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Get Prepped With Our Food Health Inspection Checklist

Table of Contents
A food truck worker wearing PPE.

The time has come.

You’ve been dreading this moment since you decided to start your food business, and now it’s finally here.

The health inspector has arrived.

Those in the food biz are all too familiar with the looming presence of the health department. Ever watchful, ever waiting to play “gotcha” and shut down their business.

But here’s the good news: neither the inspectors nor the Food Safety and Inspection Service are the bad guys. On the contrary, they’re here to safeguard all of us from preventable diseases and accidents.

Keeping your food truck or concession trailer up to code is good for your business, your customers, and you.

As the adage goes, “An ounce of prevention is worth a pound of cure,” which is why we’ve created this easy-to-follow food inspection checklist so you’ll be prepared the next time an inspector drops by.

How to Pass a Food Inspection

Guidelines and laws for food health inspections can vary depending on your state, but there are several key areas that any health department food inspection will cover.

Being proactive and conducting frequent self-inspections is one of the best ways to ensure you’re prepared for the real thing.

Be Aware of the Most Common Food Health Inspection Violations

The Centers for Disease Control and Prevention (CDC) receives around 800 reports of foodborne outbreaks a year, most of which originate in restaurants. Health department food inspections regularly uncover issues like:

Know What the Health Inspector Is Looking For

An inspector will thoroughly examine several aspects of your operations, ranging from refrigeration temperatures to worker behaviors. The following is a breakdown of the most important areas you’ll want to keep tabs on.


Any chef worth their salt will tell you that good dishes start with good ingredients, and storage plays an important part in that.

One of the first things an inspector will look for is how your food is being stored, and this varies depending on what type of ingredients you need to keep on hand.

It’s crucial to comply with the temperature at which food and ingredients are stored. When in doubt, remember the Danger Zone, which is 40° F to 140° F. Dangerous bacteria like Salmonella and E. coli can as much as double every 20 minutes within this range, risking foodborne illnesses.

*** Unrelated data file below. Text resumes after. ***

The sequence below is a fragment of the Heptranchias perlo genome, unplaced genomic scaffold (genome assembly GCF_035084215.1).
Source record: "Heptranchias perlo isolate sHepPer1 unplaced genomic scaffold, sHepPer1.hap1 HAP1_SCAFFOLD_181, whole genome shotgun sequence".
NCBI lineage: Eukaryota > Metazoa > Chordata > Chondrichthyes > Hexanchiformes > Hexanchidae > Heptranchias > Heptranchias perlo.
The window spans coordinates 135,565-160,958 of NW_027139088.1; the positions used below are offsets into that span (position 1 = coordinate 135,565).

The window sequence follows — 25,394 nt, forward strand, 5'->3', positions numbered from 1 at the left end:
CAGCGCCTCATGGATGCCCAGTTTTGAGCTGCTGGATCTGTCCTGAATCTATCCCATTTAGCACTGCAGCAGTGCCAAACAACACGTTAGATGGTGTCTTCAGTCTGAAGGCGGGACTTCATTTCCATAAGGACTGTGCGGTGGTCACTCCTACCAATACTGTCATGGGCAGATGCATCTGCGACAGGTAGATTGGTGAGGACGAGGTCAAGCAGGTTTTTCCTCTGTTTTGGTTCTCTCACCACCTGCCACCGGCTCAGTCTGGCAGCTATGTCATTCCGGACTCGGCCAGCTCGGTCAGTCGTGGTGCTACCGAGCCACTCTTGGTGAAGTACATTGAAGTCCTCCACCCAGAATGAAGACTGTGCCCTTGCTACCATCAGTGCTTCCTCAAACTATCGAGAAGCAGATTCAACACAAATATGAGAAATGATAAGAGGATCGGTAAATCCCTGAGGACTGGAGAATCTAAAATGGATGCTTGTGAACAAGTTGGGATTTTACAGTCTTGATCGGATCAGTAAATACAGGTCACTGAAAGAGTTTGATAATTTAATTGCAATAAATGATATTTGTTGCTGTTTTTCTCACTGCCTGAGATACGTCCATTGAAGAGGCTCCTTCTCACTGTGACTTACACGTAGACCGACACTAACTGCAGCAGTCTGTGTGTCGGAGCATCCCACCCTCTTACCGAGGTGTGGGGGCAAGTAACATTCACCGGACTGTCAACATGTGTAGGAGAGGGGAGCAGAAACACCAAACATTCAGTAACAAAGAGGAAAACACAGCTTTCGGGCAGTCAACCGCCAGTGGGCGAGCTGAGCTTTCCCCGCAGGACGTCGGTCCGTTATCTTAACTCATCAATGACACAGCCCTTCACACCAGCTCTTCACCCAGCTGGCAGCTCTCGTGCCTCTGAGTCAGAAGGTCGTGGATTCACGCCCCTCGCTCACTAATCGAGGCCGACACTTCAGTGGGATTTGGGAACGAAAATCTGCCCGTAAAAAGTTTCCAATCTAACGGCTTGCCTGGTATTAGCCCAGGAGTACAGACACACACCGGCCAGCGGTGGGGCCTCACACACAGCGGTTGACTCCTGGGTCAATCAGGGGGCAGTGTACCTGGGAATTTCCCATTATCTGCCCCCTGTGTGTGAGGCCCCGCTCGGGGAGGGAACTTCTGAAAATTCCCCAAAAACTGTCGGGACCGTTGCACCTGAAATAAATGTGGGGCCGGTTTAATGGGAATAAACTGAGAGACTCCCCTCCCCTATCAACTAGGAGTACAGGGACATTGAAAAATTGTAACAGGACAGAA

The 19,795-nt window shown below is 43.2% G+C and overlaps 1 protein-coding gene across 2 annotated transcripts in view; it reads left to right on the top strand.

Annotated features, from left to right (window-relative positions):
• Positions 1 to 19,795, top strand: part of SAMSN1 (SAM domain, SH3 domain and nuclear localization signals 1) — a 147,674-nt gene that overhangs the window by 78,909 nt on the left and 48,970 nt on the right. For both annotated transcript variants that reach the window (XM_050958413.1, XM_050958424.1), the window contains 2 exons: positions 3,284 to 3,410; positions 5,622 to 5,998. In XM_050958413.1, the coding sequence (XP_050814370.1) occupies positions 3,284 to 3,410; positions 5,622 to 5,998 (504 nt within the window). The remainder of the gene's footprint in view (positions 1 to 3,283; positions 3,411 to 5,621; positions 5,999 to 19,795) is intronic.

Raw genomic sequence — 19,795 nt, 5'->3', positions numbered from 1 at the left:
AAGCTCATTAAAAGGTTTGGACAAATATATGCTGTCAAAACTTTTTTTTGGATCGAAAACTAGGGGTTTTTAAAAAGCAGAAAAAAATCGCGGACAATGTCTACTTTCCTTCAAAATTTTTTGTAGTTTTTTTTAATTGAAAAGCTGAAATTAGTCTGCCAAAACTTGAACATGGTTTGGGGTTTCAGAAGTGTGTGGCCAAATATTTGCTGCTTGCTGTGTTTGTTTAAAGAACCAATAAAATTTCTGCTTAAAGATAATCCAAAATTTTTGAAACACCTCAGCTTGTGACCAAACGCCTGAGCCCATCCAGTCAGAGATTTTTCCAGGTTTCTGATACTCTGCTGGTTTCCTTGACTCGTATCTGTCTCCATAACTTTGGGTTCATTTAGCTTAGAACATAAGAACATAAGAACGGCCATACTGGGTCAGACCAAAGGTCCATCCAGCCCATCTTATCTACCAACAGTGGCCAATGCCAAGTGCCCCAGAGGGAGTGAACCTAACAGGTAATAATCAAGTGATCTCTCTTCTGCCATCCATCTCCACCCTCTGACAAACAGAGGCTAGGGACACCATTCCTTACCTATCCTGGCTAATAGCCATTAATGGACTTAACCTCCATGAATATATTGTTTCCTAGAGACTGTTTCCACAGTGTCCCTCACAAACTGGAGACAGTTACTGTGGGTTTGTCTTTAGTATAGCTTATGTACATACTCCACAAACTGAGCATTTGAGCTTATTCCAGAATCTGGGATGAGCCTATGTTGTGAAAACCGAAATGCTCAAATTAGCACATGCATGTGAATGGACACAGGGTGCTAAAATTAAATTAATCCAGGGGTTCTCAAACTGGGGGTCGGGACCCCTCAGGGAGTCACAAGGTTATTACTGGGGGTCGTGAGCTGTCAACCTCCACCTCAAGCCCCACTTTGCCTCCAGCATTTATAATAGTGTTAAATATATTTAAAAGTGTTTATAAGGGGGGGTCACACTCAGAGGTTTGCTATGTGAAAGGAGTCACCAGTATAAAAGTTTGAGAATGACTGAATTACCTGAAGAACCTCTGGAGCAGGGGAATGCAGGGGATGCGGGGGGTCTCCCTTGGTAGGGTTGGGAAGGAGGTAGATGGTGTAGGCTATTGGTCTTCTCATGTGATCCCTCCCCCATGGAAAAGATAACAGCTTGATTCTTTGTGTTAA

Prepared hot foods should be kept at or above 140° F if not being served immediately. However, the internal cooked temperature is a different matter.

  • Beef, veal, lamb, and pork: 145° F
  • Fish with fins: 145° F
  • Ground meats: 160° F
  • All poultry: 165° F
  • Leftovers and casseroles: 165° F

When it comes to cold foods, your refrigeration should be set at 40° F and freezers should be set at 0° F.

Never leave cold ingredients sitting out at room temperature for more than two hours at the most. When you receive a shipment or get back with groceries, your priority should be to properly store your ingredients to keep them safe and delicious.

Pro Tip: Have thermometers available at all cooking stations and the most important temperatures posted as a reminder. You should also place appliance thermometers in your fridge and freezer to ensure they’re cooling properly.


In addition to managing temperature, there are also rules around what order you should store foods on the shelves. Not only does an organized fridge help you find the ingredients you need quickly, but the order in which you stack or shelve items can help prevent cross-contamination.
  • Top Shelf: Ready-to-eat items, such as deli meats, dairy products, or prepped food.
  • Second Shelf: Fresh, raw seafood and sushi ingredients.
  • Third Shelf: Raw meat and eggs. If possible, ground meat, fish, and marinades should be stored below or separate from these.
  • Bottom shelf: All poultry, whole or ground.
What about your non-perishables and dry goods? It’s easy to assume these items will be fine wherever you have space, but there are risks they’ll look for in an inspection.
  • Items should be kept out of direct sunlight as much as possible.
  • Food should be at least 6’’ off the floor, 18’’ away from outer walls, and 2’ from the ceiling.
  • All cleaning chemicals need to be stored separately from any food, food containers, or prep areas.
First In, First Out (FIFO) is the most important thing to remember for your food stores. Rotating stock so that you’re always using the oldest items first helps ensure that you don’t end up with expired goods on the shelf, which an inspector will definitely look for.

Pro Tip: Before you open up for the day, include a quick inspection of your stock to make sure you have enough and that there are no expired items. Once customers arrive, you probably won’t be able to check labels every time you need to refill your prep area.


Proper labeling just makes sense. Not only does it streamline your business operations, but it also helps prevent snafus during your food inspection.

Labeling requirements can vary by state or even county, but there are key elements you should always include:

  • Product name
  • Date the label was created
  • The day and time the item was prepped
  • An expiration or use-by date
  • Any potential allergens the food may contain